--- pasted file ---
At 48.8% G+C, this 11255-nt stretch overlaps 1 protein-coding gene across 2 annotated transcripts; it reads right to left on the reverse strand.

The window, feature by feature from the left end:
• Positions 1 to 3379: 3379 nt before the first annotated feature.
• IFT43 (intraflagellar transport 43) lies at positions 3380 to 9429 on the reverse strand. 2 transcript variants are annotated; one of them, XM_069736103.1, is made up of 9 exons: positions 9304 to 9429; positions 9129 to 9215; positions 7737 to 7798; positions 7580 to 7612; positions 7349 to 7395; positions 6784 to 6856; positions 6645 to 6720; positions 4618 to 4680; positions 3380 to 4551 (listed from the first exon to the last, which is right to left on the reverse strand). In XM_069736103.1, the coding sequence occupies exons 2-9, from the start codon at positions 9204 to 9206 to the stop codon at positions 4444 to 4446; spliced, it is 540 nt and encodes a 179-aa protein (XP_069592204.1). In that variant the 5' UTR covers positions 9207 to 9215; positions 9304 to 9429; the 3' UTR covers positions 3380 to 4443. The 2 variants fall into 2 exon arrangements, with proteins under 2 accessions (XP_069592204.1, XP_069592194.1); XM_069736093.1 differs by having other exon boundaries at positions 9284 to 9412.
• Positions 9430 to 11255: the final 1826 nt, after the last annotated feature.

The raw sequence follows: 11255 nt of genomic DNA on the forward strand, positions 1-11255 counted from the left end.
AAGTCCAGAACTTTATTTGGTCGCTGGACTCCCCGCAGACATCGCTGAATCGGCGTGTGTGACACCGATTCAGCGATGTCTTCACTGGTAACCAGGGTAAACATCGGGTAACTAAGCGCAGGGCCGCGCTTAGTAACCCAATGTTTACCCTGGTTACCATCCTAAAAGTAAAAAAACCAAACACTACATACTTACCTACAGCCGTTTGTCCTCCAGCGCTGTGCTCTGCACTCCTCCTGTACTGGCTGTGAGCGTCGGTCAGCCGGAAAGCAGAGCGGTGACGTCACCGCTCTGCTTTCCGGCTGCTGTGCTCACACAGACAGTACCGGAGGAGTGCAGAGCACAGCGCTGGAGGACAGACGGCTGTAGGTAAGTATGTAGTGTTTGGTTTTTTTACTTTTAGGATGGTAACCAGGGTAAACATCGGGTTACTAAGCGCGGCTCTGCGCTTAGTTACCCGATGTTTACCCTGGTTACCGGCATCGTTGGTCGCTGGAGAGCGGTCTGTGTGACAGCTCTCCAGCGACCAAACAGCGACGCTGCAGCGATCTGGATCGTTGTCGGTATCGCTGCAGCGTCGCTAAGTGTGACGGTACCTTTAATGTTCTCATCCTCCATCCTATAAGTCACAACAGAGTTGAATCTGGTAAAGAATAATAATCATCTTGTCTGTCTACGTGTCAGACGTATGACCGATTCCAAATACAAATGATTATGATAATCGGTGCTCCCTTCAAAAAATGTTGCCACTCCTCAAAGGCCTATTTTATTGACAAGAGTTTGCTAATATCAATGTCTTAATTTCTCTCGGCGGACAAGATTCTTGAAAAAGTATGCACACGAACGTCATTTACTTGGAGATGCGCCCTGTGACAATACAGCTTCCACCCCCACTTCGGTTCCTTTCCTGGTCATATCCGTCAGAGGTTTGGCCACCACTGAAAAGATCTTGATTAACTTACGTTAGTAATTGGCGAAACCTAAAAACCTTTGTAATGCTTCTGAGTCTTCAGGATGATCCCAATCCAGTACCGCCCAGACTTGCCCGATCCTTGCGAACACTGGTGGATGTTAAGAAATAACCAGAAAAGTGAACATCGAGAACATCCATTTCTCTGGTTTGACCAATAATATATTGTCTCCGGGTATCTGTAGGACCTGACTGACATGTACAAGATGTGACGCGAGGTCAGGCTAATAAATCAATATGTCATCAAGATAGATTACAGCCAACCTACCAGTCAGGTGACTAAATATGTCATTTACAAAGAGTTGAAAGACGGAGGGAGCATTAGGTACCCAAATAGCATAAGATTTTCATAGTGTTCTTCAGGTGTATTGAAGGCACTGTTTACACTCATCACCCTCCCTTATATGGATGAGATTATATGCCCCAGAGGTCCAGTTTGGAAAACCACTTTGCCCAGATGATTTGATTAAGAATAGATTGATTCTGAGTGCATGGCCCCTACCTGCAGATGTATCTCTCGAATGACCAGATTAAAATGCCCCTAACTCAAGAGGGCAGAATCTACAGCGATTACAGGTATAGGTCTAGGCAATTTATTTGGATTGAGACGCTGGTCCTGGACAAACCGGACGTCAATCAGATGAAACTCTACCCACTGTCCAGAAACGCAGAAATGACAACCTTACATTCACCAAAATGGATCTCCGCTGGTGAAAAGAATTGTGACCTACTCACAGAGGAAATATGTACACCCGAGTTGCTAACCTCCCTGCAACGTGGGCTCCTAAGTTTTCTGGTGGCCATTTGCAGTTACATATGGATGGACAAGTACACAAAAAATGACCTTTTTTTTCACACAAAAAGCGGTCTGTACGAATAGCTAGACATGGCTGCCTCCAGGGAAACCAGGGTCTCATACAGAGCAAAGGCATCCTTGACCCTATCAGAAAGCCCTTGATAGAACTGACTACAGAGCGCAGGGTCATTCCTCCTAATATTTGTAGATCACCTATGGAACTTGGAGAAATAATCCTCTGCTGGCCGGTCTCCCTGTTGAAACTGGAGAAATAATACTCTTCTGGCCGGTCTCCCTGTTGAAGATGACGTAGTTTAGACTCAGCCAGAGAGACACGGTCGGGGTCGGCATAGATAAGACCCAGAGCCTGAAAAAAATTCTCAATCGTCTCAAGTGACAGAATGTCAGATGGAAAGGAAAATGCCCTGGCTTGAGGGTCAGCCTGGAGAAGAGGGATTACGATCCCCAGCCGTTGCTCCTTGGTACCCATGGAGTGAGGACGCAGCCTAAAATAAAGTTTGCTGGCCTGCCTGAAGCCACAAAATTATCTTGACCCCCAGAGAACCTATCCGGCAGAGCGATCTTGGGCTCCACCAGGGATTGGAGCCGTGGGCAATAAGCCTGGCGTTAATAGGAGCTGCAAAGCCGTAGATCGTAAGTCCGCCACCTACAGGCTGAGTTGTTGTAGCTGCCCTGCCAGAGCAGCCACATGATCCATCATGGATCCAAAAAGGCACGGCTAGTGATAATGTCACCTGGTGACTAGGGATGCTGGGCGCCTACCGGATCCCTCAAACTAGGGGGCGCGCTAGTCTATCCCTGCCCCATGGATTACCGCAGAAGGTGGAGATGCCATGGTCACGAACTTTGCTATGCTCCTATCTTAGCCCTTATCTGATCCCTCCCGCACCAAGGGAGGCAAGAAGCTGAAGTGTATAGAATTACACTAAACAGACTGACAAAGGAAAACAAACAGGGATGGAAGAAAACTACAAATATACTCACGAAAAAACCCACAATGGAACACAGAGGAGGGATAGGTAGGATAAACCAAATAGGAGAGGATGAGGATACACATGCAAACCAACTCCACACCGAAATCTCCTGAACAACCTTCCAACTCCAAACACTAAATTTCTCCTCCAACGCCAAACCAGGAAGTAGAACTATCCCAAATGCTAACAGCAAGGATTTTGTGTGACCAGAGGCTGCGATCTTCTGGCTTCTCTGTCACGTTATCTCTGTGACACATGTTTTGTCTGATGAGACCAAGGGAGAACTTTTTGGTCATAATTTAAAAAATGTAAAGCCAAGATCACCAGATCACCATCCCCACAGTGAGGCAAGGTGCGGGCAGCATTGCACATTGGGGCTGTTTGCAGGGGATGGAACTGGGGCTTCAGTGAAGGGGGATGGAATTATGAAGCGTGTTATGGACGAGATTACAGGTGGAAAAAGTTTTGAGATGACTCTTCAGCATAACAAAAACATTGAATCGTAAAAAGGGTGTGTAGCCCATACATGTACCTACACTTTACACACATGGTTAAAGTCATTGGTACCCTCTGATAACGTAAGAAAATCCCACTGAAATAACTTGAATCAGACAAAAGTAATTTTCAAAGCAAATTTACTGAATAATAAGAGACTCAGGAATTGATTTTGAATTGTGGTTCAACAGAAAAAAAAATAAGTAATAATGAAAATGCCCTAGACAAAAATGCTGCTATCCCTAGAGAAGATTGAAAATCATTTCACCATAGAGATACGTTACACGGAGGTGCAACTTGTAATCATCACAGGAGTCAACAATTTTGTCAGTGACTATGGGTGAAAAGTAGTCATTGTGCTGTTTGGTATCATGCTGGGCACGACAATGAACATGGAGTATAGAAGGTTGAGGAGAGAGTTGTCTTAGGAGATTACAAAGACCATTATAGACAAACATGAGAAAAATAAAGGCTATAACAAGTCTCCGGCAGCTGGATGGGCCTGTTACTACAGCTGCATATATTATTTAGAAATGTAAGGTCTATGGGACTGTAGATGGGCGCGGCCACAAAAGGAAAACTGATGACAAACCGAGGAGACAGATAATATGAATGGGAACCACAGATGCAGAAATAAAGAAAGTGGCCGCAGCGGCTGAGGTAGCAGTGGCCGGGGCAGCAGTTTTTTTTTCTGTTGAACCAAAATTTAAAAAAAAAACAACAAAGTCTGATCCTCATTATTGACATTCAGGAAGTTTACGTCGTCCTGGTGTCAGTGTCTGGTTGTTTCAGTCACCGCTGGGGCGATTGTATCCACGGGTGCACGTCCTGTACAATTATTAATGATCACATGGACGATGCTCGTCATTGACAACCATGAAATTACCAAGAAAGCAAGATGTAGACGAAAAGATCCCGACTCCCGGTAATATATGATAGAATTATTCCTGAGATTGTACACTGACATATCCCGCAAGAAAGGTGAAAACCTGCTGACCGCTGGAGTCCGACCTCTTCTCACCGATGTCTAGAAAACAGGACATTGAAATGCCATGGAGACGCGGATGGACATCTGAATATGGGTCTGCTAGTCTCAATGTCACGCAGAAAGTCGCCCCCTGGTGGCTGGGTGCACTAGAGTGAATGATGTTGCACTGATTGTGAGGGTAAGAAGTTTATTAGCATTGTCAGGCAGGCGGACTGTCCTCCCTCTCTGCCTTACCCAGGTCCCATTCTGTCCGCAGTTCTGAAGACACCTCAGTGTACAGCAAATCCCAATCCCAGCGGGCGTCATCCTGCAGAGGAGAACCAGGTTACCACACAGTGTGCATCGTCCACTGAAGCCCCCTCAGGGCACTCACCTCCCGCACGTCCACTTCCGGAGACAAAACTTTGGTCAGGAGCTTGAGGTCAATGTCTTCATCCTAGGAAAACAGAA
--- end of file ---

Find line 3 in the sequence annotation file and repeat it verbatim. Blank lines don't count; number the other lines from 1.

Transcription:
• Positions 1 to 3379: 3379 nt before the first annotated feature.